By Daniel Hunter
Female managers are effectively working for free nearly two hours every day because of the gender pay gap, according to new research from the Chartered Management Institute (CMI).
The survey of 72,000 managers in the UK found that women working in equivalent full-time roles earn 22% less than men, meaning that they are unpaid for 1hr 40m a day — a total of 57 working days every year.
However, the study did find that the gap is closing. For men and women of all ages and in all professional roles the gender pay gap now stands at £8,524, with men earning an average of £39,136 and women earning £30,612. In 2014, the pay gap stood at £9,069, or 23%.
The pay gap rises to £14,943 for senior or director-level staff, with men earning an average of £138,699 compared to the average for women of £123,756. Female managers are also missing out across all levels when it comes to bonuses, with the average man’s bonus of £4,898 almost doubling that of the average woman’s bonus of £2,531.
The survey data also reveals that the pay gap becomes wider as women grow older. Women aged 26-35 are paid 6% less than their male colleagues, rising to 20% for women aged 36-45. The gap increases to 35% for women aged 46-60, equivalent to working 681 hours for free compared to their male colleagues. For women and men in their 60s the pay gap expands to 38%.
Not only are older women earning less, but there are also fewer of them in executive positions. Even though women comprise 67% of the workforce in entry-level roles, and continue to outnumber men in junior management roles, female representation drops to 43% at the level of senior management. Just 29% of director-level posts are held by women. In March, the publication of Women on Boards: Davies Review Annual Report 2015 revealed that the number of women holding board-level positions in FTSE 100 companies reached 23.5% - just short of the 25% target.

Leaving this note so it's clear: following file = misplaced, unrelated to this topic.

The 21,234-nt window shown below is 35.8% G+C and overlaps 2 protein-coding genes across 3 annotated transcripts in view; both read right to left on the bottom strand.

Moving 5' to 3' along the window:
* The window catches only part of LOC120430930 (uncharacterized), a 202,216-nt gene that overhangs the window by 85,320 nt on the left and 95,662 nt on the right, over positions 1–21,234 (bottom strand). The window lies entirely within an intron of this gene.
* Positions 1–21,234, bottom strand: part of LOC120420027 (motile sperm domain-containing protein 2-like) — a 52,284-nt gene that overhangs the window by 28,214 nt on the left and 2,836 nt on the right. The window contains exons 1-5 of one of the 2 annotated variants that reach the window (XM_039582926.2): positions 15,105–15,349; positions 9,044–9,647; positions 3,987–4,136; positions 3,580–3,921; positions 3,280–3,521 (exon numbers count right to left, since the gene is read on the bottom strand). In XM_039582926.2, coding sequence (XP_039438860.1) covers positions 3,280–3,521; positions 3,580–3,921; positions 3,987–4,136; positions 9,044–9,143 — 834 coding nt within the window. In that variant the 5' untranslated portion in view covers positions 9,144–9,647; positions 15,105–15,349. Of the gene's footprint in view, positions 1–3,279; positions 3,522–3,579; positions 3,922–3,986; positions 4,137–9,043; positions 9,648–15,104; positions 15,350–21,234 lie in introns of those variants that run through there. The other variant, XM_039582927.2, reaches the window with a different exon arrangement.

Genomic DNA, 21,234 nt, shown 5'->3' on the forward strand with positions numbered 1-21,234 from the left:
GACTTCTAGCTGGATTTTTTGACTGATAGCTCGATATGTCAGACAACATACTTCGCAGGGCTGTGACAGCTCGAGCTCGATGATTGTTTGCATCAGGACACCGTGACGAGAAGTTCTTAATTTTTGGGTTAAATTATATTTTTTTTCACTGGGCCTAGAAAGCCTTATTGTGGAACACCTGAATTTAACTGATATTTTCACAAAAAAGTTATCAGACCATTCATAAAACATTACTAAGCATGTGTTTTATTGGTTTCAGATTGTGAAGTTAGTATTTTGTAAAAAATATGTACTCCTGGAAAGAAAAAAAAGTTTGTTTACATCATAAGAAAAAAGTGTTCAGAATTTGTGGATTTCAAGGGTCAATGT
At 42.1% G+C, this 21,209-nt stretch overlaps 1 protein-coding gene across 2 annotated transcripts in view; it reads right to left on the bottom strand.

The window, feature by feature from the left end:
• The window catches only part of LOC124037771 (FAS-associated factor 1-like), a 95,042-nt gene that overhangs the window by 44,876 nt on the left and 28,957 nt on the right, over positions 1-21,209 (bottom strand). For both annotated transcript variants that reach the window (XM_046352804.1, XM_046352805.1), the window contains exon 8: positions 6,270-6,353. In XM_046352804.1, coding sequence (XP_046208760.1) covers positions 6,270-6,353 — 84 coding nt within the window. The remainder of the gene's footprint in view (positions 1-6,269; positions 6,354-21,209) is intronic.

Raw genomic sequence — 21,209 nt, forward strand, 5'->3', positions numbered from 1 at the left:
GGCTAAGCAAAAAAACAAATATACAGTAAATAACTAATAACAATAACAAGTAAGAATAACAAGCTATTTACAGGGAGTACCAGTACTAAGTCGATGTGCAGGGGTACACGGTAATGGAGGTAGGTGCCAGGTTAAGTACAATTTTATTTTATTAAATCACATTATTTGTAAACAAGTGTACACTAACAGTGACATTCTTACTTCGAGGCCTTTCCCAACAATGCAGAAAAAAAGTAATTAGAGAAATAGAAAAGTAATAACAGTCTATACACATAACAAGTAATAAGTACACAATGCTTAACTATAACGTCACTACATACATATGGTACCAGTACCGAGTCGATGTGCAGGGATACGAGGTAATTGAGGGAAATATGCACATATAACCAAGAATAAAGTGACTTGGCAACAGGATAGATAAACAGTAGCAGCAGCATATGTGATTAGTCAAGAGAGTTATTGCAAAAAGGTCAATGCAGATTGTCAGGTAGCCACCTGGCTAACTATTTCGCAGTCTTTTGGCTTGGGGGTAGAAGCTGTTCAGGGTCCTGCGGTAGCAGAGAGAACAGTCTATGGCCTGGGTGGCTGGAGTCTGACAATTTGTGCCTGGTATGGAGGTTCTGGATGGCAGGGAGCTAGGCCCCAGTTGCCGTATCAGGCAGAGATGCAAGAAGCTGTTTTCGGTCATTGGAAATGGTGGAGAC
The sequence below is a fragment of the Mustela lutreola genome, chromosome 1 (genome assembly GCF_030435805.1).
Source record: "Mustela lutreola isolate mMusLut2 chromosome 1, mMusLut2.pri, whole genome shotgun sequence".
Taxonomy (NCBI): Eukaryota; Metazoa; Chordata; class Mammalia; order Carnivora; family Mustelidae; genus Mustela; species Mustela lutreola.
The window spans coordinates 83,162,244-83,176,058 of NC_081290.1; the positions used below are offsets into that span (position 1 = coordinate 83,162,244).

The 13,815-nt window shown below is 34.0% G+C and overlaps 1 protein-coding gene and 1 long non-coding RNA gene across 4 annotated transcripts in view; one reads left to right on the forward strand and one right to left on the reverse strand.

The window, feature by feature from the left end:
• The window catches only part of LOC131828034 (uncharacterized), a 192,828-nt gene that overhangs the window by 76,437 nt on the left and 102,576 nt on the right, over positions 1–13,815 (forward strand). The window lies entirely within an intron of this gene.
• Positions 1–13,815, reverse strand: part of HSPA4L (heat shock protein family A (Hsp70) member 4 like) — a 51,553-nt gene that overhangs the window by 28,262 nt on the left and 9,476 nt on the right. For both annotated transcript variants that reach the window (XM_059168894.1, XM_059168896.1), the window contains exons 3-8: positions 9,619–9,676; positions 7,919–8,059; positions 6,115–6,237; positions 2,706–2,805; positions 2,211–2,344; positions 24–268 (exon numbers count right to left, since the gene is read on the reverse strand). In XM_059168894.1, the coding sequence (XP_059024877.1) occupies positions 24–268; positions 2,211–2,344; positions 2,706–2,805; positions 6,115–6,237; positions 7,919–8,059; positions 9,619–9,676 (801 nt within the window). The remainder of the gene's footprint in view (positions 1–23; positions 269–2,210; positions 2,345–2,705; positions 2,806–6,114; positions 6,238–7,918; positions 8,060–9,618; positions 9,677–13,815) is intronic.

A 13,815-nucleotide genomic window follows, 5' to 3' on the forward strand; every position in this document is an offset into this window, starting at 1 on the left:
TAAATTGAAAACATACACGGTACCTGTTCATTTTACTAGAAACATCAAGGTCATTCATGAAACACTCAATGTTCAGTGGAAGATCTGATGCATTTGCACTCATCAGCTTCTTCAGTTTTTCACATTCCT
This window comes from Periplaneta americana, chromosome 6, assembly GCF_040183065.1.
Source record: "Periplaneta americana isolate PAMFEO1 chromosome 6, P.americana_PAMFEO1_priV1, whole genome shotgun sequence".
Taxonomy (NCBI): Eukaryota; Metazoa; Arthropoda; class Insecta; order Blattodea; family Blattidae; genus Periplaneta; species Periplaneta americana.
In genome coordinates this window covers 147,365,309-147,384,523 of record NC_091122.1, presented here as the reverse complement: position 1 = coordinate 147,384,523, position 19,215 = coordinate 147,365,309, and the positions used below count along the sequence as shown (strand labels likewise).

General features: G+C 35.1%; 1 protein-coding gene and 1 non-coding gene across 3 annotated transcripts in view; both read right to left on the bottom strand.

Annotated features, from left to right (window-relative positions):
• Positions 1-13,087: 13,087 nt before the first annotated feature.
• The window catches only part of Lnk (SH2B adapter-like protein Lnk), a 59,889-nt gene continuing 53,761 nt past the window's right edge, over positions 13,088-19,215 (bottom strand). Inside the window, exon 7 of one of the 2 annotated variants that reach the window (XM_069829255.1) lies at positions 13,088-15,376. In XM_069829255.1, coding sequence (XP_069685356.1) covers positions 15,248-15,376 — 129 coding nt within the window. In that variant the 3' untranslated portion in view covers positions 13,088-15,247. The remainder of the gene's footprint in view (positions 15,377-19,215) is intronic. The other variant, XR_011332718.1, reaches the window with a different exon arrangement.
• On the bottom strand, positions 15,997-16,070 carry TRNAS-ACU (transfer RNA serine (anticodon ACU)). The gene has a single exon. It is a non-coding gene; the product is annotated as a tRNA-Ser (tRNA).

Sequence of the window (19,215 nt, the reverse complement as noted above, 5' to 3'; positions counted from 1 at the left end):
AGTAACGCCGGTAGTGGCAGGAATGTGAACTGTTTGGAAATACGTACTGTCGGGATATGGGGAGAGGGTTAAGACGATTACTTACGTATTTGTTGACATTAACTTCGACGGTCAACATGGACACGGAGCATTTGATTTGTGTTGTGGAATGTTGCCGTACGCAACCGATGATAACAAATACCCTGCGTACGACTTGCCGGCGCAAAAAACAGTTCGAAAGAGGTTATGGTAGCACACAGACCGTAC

Ann Francke, chief executive of CMI, said: “Working for free two hours a day is unacceptable. While some progress is being made, it’s clear from our research that Lord Davies is right to target the executive pipeline. Having more women in senior executive roles will pave the way for others and ensure they’re paid the same as their male colleagues at every stage of their careers.”